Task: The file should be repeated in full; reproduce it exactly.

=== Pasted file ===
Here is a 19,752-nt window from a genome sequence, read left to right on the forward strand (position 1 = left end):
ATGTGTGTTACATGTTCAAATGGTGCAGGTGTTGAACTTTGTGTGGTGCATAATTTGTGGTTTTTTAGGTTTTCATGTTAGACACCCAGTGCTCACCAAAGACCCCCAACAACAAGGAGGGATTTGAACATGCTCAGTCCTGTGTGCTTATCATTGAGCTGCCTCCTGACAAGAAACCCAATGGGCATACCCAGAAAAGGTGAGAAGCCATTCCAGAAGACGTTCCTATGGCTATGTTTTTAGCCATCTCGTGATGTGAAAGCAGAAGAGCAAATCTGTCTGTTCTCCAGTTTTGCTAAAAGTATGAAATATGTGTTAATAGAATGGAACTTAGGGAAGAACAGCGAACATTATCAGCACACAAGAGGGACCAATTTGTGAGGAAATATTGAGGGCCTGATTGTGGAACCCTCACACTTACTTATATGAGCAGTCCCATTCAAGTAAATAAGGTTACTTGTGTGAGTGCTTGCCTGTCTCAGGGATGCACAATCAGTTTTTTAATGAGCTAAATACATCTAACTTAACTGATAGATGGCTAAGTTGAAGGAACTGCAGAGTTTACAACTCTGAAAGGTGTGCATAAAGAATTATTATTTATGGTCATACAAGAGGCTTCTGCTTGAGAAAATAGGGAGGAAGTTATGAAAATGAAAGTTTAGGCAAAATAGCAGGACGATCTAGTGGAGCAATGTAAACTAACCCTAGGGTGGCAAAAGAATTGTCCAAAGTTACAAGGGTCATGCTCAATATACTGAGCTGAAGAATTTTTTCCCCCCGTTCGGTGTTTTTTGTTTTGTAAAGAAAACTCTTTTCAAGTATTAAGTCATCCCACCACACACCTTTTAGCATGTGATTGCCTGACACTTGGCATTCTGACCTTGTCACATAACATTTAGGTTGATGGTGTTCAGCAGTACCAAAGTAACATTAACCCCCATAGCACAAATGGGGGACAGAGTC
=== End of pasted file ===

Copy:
Here is a 19,752-nt window from a genome sequence, read left to right on the forward strand (position 1 = left end):
ATGTGTGTTACATGTTCAAATGGTGCAGGTGTTGAACTTTGTGTGGTGCATAATTTGTGGTTTTTTAGGTTTTCATGTTAGACACCCAGTGCTCACCAAAGACCCCCAACAACAAGGAGGGATTTGAACATGCTCAGTCCTGTGTGCTTATCATTGAGCTGCCTCCTGACAAGAAACCCAATGGGCATACCCAGAAAAGGTGAGAAGCCATTCCAGAAGACGTTCCTATGGCTATGTTTTTAGCCATCTCGTGATGTGAAAGCAGAAGAGCAAATCTGTCTGTTCTCCAGTTTTGCTAAAAGTATGAAATATGTGTTAATAGAATGGAACTTAGGGAAGAACAGCGAACATTATCAGCACACAAGAGGGACCAATTTGTGAGGAAATATTGAGGGCCTGATTGTGGAACCCTCACACTTACTTATATGAGCAGTCCCATTCAAGTAAATAAGGTTACTTGTGTGAGTGCTTGCCTGTCTCAGGGATGCACAATCAGTTTTTTAATGAGCTAAATACATCTAACTTAACTGATAGATGGCTAAGTTGAAGGAACTGCAGAGTTTACAACTCTGAAAGGTGTGCATAAAGAATTATTATTTATGGTCATACAAGAGGCTTCTGCTTGAGAAAATAGGGAGGAAGTTATGAAAATGAAAGTTTAGGCAAAATAGCAGGACGATCTAGTGGAGCAATGTAAACTAACCCTAGGGTGGCAAAAGAATTGTCCAAAGTTACAAGGGTCATGCTCAATATACTGAGCTGAAGAATTTTTTCCCCCCGTTCGGTGTTTTTTGTTTTGTAAAGAAAACTCTTTTCAAGTATTAAGTCATCCCACCACACACCTTTTAGCATGTGATTGCCTGACACTTGGCATTCTGACCTTGTCACATAACATTTAGGTTGATGGTGTTCAGCAGTACCAAAGTAACATTAACCCCCATAGCACAAATGGGGGACAGAGTC